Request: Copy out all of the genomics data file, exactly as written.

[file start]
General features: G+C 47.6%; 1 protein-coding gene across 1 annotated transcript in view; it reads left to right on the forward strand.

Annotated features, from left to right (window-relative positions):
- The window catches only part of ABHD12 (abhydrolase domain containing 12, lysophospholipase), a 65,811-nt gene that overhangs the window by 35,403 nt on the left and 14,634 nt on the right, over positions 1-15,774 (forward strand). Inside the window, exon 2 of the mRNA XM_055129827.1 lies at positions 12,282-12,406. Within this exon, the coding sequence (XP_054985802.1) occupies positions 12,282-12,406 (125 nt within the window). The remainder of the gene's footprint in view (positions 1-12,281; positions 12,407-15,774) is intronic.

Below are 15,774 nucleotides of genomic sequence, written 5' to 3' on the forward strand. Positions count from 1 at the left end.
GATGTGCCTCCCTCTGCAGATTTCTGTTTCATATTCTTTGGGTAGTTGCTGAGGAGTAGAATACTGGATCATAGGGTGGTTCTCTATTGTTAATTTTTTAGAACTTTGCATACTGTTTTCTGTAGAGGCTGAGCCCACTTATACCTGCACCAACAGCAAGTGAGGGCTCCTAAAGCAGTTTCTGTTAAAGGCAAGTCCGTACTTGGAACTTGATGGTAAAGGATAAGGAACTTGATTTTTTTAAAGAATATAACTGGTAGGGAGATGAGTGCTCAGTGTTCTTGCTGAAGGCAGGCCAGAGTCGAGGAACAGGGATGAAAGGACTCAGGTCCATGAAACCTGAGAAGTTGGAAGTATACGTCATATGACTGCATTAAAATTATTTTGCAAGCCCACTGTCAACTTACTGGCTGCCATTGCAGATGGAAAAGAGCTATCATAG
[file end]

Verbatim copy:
General features: G+C 47.6%; 1 protein-coding gene across 1 annotated transcript in view; it reads left to right on the forward strand.

Annotated features, from left to right (window-relative positions):
- The window catches only part of ABHD12 (abhydrolase domain containing 12, lysophospholipase), a 65,811-nt gene that overhangs the window by 35,403 nt on the left and 14,634 nt on the right, over positions 1-15,774 (forward strand). Inside the window, exon 2 of the mRNA XM_055129827.1 lies at positions 12,282-12,406. Within this exon, the coding sequence (XP_054985802.1) occupies positions 12,282-12,406 (125 nt within the window). The remainder of the gene's footprint in view (positions 1-12,281; positions 12,407-15,774) is intronic.

Below are 15,774 nucleotides of genomic sequence, written 5' to 3' on the forward strand. Positions count from 1 at the left end.
GATGTGCCTCCCTCTGCAGATTTCTGTTTCATATTCTTTGGGTAGTTGCTGAGGAGTAGAATACTGGATCATAGGGTGGTTCTCTATTGTTAATTTTTTAGAACTTTGCATACTGTTTTCTGTAGAGGCTGAGCCCACTTATACCTGCACCAACAGCAAGTGAGGGCTCCTAAAGCAGTTTCTGTTAAAGGCAAGTCCGTACTTGGAACTTGATGGTAAAGGATAAGGAACTTGATTTTTTTAAAGAATATAACTGGTAGGGAGATGAGTGCTCAGTGTTCTTGCTGAAGGCAGGCCAGAGTCGAGGAACAGGGATGAAAGGACTCAGGTCCATGAAACCTGAGAAGTTGGAAGTATACGTCATATGACTGCATTAAAATTATTTTGCAAGCCCACTGTCAACTTACTGGCTGCCATTGCAGATGGAAAAGAGCTATCATAG